We’ve said it before, and we’ll say it again—the sequester is the most unpopular thing in Washington that everybody once supported. With less than a month to go before the across-the-board spending cuts kick in, there’s a clear rift emerging among Republicans over how to handle the automatic budget cuts.
Defense Secretary Leon Panetta called the coming defense cuts in the sequester “legislative madness” and blasted Congress for stalling on an agreement to avoid them. Speaking at Georgetown University, Panetta said “These steps would seriously damage the fragile American economy, and they would degrade our ability to respond to crisis precisely at a time of rising instability across the globe.”
On the Hill, House Speaker John Boehner did his best to distance himself from the budget cuts, calling the pending cuts ”president’s sequester.” Boehner said “I think it’s taking a meat axe to our government, a meat axe to many programs, and it will weaken our national defense. Now, that’s why I fought to not have the sequester in the first place.” Boehner put the ball in Democrats’ court, saying the cuts will go into effect unless Democrats agree to equivalent spending cuts, without tax increases.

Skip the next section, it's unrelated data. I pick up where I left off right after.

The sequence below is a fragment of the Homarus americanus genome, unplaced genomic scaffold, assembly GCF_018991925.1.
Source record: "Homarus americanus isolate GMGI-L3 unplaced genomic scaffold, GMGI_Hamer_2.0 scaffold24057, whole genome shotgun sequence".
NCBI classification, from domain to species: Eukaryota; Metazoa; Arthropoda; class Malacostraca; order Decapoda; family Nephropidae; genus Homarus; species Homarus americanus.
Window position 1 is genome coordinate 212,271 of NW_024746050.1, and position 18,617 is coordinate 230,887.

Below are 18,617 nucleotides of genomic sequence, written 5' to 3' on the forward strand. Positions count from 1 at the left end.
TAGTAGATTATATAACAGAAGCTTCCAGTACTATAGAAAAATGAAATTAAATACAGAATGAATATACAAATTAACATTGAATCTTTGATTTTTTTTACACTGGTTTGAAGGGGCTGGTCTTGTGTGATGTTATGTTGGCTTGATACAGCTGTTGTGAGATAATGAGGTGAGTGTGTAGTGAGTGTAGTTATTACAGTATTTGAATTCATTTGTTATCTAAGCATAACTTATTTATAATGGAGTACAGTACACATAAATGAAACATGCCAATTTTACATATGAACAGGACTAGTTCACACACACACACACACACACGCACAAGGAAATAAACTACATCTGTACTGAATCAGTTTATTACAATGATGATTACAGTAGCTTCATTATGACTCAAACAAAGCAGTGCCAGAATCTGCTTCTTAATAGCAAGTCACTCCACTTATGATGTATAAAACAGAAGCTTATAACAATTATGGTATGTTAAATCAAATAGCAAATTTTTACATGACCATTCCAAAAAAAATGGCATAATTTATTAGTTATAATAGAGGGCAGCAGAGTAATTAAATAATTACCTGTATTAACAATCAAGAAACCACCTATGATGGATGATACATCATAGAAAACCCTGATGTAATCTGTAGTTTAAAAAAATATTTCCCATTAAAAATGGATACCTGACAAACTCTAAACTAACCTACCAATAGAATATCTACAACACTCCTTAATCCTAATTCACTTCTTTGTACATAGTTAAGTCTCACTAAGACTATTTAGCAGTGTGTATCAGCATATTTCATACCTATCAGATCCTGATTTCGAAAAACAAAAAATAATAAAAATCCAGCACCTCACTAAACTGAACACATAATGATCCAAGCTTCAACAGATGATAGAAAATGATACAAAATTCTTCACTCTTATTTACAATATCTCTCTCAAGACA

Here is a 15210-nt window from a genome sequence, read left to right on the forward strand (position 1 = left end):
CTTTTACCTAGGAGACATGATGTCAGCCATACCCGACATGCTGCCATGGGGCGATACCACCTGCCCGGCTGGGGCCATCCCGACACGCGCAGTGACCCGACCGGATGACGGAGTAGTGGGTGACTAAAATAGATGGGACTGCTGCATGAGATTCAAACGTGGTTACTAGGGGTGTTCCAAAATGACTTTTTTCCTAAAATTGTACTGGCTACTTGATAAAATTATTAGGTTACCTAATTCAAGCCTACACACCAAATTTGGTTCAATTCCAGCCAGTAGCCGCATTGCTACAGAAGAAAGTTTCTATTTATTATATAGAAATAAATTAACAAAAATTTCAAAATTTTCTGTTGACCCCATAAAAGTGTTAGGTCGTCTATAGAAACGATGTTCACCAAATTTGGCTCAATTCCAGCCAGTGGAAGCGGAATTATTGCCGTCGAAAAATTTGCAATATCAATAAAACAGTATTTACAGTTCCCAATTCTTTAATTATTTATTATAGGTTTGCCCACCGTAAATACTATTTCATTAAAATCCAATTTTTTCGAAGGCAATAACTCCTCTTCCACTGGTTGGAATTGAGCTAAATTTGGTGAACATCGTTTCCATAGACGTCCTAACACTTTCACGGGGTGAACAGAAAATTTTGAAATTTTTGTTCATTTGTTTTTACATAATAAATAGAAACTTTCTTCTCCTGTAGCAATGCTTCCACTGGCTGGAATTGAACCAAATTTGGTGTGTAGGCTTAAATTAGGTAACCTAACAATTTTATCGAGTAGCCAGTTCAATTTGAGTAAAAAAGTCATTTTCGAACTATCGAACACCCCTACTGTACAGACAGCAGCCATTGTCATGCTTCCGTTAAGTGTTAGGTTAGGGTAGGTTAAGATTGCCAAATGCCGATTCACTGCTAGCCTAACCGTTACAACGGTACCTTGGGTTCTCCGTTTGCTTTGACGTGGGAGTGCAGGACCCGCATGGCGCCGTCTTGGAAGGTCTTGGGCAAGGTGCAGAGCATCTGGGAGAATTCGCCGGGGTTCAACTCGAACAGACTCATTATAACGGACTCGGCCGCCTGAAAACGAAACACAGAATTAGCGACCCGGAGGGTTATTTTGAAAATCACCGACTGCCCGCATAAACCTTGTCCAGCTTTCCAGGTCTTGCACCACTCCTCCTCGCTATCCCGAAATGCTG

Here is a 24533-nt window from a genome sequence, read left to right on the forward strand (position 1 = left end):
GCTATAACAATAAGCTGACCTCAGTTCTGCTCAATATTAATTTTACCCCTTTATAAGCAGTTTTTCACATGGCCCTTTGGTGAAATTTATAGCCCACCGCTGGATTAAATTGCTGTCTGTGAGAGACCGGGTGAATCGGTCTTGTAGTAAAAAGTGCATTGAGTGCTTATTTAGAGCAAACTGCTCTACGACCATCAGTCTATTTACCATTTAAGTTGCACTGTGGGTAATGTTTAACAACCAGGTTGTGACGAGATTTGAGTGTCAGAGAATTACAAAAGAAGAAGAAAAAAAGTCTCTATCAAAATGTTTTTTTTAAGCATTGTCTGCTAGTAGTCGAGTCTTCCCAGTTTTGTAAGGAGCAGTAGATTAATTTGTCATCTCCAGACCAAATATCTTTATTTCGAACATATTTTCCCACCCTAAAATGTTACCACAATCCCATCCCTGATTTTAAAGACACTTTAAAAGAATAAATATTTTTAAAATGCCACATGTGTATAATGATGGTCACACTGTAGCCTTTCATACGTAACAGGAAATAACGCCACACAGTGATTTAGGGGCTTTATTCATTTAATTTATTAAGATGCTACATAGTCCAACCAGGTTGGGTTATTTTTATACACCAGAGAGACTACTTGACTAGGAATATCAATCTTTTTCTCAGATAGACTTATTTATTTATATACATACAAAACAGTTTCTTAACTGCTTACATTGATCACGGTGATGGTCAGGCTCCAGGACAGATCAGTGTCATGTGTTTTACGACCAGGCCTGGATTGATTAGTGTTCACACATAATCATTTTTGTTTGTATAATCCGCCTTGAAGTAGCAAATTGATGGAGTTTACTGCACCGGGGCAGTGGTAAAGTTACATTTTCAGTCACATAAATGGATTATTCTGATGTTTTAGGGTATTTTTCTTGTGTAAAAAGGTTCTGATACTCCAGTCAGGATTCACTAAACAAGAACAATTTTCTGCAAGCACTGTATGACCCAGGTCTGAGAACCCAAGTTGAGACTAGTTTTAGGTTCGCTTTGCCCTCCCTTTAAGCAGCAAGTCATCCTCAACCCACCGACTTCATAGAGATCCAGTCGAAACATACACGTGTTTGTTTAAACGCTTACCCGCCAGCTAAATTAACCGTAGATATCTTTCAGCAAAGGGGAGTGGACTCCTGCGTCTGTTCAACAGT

But the GOP message that the White House is responsible for any damage done by the sequester was complicated by a group of defense hawks: Republican Senators John McCain, Jim Inhofe, Kelly Ayotte and Lindsey Graham all railed against defense cuts. Graham admitted Republicans “have our fingerprints as Republicans on this proposal, on this sequestration idea. It was the president’s idea…but we as the Republican Party agreed to it.” Graham also warned that “our enemies would love this to happen. I’m sure Iran is very supportive of sequestration.”
The Club for Growth’s Barney Keller responded: “Congress promised when they passed the Budget Control Act that if the supercommittee failed, they’d do sequestration. We don’t think it’s at all unreasonable to do what they promised they would do.”
Keller refused to respond to Graham”s Iran comment saying, ”I’m not going to stoop to that level.”